The Three Notch Museum is a project of the Covington Historical Society. It is a local history museum dealing in objects relating to Covington County, Andalusia and the other communities in the County. It is located in the old Central Of Georgia Railway Depot building in downtown Andalusia. This building was completed shortly after 1900 and is the only wooden commercial building still in use in the downtown area. It was listed in the National Register of Historic Places about 1985. The building was in a bad state of repair when leased from Power South and the Society spent time and money renovating it. The Andalusia Jr. Women's Club assisted in cleanup of the old building. Solon and Martha Dixon paid for the floors to be refinished. They also purchased and donated the agent's roll top desk and chair. Various civic clubs contributed. There was an antique auction that helped raise money for the big restoration project. Annie Laura Donaldson sewed curtains. Laura Oswald donated mini-blinds for all the windows. Alan Cotton and Roger Powell were also in the restoration team. Andy Floyd prepared and donated the paint for the building exterior.
Some of the displays feature items of interest from Andala and Alatex, The Horse Shoe Lumber Company, Items from the various Wars, hundreds of early photographs, a bottle collection and hundreds of other relics of the past. Outside the main Museum we have a large Norfolk Southern Caboose, a small motor car from CSX, another smaller L & N bay window type caboose. The large black box car was donated by CSX and contains a large model railway HO layout. This layout was donated by the Mark Gibson family and it is known as the Mark Gibson Model Railway. Also Linda Castleberry who is a member of the Society gave a Tommy the Tank layout for little children. It is very elaborate and the smaller children have staged birthday parties beside the layout. Both of these exhibits are very popular. Note: The Mark Gibson layout is under renovation at the present time but should be ready for viewing soon.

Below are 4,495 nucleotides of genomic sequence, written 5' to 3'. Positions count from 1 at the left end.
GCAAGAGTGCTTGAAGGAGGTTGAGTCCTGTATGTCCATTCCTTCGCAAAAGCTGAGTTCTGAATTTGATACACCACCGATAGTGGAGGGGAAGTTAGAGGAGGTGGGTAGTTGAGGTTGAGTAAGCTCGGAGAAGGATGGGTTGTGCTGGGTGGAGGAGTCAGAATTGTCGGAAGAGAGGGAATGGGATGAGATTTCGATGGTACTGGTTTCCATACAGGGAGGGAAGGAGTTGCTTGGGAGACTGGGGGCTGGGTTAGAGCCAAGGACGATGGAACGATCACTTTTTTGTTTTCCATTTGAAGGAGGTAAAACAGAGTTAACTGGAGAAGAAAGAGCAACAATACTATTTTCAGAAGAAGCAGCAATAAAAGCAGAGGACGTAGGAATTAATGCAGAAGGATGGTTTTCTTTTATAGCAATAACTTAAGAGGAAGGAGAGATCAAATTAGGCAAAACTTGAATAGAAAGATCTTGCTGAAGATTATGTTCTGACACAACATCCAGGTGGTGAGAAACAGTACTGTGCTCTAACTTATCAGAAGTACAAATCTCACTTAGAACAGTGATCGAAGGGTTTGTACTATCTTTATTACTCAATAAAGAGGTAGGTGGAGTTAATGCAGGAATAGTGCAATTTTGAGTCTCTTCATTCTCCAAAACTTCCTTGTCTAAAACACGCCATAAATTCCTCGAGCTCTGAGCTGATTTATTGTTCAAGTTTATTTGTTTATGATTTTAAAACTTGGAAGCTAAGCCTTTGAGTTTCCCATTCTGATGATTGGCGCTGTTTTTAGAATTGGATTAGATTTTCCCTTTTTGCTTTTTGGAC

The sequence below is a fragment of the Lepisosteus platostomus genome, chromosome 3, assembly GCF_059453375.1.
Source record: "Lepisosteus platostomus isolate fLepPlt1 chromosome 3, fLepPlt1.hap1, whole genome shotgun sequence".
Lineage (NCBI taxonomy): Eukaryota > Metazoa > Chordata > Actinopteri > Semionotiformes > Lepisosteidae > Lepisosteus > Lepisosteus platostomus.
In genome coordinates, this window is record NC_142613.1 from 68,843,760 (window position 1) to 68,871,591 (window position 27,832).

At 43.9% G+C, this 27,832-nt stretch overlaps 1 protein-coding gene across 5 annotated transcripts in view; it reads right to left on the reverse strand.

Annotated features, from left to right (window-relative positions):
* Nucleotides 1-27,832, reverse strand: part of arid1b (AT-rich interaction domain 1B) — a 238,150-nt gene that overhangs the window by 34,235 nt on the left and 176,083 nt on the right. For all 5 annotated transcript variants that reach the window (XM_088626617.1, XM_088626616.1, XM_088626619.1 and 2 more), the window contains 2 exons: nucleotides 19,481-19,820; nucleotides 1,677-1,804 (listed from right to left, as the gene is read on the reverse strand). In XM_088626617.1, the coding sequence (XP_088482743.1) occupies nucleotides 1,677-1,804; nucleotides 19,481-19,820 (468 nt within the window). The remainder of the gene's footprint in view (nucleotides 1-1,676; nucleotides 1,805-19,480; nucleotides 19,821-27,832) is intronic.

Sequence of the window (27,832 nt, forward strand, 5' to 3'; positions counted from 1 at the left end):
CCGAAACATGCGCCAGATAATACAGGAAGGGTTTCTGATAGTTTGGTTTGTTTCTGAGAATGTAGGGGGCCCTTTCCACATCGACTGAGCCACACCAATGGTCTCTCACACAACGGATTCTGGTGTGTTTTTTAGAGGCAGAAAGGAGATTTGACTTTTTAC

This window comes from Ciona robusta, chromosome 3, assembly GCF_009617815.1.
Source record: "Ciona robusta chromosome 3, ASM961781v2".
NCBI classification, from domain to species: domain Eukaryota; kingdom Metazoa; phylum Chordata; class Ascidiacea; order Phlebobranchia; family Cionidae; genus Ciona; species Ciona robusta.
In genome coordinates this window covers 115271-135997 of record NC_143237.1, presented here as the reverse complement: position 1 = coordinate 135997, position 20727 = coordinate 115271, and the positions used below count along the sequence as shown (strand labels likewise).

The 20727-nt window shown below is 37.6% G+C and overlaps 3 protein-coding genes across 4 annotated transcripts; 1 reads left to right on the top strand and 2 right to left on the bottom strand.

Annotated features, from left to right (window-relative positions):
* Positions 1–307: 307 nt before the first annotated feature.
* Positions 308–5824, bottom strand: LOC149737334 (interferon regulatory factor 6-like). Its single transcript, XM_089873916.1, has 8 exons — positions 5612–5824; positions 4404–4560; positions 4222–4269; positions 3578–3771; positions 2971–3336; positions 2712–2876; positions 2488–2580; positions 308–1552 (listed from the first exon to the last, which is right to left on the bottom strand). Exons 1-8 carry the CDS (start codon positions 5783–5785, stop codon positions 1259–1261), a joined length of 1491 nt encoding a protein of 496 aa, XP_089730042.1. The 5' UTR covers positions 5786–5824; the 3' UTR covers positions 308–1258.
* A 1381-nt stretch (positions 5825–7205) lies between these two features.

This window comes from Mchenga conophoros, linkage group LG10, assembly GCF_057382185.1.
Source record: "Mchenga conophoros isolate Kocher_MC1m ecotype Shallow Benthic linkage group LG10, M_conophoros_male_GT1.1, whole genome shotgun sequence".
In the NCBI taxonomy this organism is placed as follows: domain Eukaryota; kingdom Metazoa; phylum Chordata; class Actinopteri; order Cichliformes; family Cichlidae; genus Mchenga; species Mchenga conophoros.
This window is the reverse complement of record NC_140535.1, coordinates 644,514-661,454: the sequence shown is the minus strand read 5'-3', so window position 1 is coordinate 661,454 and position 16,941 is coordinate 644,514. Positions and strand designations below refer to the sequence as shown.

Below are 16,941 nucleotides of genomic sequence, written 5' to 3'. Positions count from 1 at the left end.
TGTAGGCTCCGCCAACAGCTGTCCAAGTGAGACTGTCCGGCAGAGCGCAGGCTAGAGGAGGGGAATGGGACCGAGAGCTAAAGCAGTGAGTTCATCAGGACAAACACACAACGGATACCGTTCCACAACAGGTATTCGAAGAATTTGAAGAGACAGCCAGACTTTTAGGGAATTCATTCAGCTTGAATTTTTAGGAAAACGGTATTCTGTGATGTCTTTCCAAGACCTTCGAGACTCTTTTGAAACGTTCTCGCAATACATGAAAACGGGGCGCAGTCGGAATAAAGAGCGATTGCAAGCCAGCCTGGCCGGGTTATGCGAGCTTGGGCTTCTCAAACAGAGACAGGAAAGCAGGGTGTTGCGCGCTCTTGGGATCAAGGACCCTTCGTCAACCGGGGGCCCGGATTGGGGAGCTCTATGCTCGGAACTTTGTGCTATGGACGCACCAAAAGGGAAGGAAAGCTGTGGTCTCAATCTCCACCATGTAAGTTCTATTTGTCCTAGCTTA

The completely restored River Falls Post Office is worth your visit. The original mail boxes are still in place and the back room is an early school room. Linda Castleberry sewed curtains and valances for the Post Office building. Sue Bass Wilson is responsible for the schoolroom decor accentuated with many historic photographs. Also the Clark Family Log Cabin is on display. It is a perfect example of a pioneer log cabin and we are very appreciative of the Clark family's gift to the Museum. There is a typical log crib from the Ard Family near the log cabin that is representative of the many cribs that existed on farms in the past. Another interesting building is the Henry B. Little Country Store. It is a good example of the many small mom and pop type stores in many communities across our county.